Actually, since Horner also likes to attach his Web journalism pranks to the byline Jimmy Rustling at Super Official News, folks need to double up on this front.

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Mel Gibson Catches a Typo-Break

The actor gets no love from the X17 blog item headline, which derisively reads: “Mel Gibson Runs His Sugar Tits Through The Scanner At LAX.”

However, in the first sentence of the third paragraph – to go along with missing mention of The Expendables - an extra “E” has been accidentally added to the word “sexist:”

X17MelGibsonTypo

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Opposing Views Recommends the Wrong Slide Show

The battle being fought by Columbia University student Emma Sulkowicz is a serious one. It began with an essay in Time magazine this spring about being raped on the first day of school and has progressed to the senior now carrying around a mattress to protest the school’s handling of her case.

Opposing Views, a website based in Los Angeles that gets gargantuan Web traffic, does a good job of summarizing Sulkowicz’s campaign. But then, all is undone thanks to the following link at the bottom of the article:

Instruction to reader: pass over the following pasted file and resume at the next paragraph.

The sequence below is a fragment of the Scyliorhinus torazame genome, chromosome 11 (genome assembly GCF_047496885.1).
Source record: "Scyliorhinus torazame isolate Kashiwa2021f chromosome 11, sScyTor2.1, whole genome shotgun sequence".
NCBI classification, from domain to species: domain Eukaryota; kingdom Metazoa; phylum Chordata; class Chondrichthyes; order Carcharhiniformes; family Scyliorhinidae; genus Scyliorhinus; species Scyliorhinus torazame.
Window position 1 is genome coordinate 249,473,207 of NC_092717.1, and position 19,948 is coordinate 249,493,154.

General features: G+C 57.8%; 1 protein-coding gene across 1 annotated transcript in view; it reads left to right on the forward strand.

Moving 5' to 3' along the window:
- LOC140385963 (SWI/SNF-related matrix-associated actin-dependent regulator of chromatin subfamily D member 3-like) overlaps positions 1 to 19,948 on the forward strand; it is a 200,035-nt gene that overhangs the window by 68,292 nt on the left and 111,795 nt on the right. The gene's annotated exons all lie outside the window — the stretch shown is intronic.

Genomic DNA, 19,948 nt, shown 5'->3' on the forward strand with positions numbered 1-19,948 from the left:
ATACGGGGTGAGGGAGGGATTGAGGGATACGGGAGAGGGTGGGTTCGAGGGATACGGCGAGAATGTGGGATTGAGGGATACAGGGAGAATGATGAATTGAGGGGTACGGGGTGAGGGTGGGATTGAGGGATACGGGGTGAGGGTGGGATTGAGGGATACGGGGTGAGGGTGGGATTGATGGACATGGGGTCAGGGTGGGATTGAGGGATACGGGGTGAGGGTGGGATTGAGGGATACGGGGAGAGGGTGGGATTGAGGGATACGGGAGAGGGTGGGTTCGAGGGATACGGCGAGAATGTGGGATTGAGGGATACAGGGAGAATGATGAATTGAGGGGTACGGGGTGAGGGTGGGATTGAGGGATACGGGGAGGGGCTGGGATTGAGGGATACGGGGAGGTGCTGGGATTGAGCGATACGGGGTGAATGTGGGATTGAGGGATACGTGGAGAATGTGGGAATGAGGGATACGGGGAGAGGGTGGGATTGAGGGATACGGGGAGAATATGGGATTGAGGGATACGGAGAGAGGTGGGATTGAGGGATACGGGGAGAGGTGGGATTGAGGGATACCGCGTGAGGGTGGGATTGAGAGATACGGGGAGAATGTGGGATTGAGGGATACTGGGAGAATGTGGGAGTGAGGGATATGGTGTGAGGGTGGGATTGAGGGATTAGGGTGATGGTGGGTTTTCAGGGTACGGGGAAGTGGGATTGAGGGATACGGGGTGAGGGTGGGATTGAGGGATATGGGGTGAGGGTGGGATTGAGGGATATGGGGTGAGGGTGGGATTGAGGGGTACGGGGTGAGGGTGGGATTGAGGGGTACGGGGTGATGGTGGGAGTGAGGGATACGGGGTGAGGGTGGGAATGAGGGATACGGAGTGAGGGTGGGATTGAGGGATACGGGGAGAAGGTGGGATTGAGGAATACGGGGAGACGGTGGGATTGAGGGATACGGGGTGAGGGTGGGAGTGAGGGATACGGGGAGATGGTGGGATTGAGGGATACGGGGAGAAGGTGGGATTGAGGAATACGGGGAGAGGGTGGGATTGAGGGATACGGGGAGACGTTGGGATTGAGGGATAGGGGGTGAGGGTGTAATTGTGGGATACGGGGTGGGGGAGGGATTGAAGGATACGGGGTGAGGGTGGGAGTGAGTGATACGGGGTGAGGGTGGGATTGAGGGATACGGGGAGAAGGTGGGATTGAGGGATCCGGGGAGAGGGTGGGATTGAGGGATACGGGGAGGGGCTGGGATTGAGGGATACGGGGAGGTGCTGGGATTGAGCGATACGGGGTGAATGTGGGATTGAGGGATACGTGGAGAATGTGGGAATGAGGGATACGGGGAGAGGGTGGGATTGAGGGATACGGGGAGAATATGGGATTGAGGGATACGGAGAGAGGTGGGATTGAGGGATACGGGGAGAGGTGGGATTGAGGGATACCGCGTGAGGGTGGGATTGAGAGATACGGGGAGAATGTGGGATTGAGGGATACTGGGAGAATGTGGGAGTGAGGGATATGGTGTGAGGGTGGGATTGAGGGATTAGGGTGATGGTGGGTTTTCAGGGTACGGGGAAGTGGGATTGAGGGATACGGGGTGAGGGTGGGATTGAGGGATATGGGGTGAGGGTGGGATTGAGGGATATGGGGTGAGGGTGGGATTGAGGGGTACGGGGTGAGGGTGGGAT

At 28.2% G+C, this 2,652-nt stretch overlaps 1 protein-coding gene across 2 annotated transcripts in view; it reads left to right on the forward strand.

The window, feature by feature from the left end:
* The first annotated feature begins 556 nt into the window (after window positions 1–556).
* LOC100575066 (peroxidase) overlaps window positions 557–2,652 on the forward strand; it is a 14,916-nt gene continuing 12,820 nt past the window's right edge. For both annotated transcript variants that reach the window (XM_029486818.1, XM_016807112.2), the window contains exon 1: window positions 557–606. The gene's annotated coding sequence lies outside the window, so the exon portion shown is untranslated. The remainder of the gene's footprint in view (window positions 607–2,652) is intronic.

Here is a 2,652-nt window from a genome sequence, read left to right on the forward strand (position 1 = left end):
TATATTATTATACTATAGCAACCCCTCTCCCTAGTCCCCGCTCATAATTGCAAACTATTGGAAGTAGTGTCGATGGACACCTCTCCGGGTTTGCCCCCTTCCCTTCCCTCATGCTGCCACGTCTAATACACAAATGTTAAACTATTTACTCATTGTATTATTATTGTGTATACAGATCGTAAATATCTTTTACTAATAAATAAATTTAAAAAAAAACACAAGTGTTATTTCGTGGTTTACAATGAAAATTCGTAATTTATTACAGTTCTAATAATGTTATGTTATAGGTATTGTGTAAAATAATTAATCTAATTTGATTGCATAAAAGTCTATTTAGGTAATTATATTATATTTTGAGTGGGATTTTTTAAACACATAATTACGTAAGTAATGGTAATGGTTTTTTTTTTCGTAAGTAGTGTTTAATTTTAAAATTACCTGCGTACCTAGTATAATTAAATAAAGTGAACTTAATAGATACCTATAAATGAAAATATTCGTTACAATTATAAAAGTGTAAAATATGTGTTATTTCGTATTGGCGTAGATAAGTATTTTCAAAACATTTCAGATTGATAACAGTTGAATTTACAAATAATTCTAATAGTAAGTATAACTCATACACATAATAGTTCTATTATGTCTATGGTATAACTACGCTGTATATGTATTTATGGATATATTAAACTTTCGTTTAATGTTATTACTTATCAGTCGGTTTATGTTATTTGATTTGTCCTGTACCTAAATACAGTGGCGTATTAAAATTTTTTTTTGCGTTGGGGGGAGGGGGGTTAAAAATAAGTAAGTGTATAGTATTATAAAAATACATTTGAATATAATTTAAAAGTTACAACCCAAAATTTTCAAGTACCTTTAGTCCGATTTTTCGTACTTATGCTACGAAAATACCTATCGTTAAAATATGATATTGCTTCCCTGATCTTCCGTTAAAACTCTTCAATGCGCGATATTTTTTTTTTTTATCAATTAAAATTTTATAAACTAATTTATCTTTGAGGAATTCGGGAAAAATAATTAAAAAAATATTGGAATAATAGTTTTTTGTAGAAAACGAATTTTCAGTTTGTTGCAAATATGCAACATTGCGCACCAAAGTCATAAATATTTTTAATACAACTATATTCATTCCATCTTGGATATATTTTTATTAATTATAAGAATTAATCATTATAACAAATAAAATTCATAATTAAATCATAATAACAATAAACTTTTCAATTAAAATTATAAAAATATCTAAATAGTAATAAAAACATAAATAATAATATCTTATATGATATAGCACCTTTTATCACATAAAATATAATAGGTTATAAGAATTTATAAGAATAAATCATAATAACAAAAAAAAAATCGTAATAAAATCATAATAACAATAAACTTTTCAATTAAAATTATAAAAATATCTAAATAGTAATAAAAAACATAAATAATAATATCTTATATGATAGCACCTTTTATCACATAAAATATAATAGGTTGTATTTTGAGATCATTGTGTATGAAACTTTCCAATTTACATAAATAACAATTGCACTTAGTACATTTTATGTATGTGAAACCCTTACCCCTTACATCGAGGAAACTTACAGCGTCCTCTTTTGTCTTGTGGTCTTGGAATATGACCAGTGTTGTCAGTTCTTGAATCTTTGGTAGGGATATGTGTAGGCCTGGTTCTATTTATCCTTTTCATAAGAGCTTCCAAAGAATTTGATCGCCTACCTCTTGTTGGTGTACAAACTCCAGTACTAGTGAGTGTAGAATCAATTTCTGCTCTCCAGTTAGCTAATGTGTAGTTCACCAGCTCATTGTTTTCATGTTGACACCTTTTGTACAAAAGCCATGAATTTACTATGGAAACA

OpposingViewsArticleTag

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BET Suspends Producer for Blue Ivy Joke

On Monday’s edition of BET countdown show 106 & Park, the hypothetical thoughts of Jay Z and Beyonce‘s daughter were briefly explored. Guest host Karrueche Tran, as the little girl, joked: “I really did wake up like this, because my parents never comb my hair.”

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On Tuesday, the president of the network apologized via Twitter. And, per AP music editor Mesfin Fekadu, further action was also taken:

A source at BET, who spoke on the condition of anonymity because the person was not allowed to discuss the matter publicly, said the [show] producer was suspended.

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New York Review of Books Issues Retraction

MartinFillerNYRBHedA defamation lawsuit filed last week by world-renowned London-based architect Zaha Hadid certainly got the defendants’ attention. On Monday, the New York Review of Books posted a letter from article author Martin Filler. It reads:

In my review of Rowan Moore’s Why We Build: Power and Desire in Architecture [NYRB, June 5], I quoted comments by the architect Zaha Hadid, who designed the Al Wakrah stadium in Qatar, when she was asked in London in February 2014 about revelations a week earlier in The Guardian that hundreds of migrant laborers had died while working on construction projects in Qatar. I wrote that an “estimated one thousand laborers… have perished while constructing her project thus far.”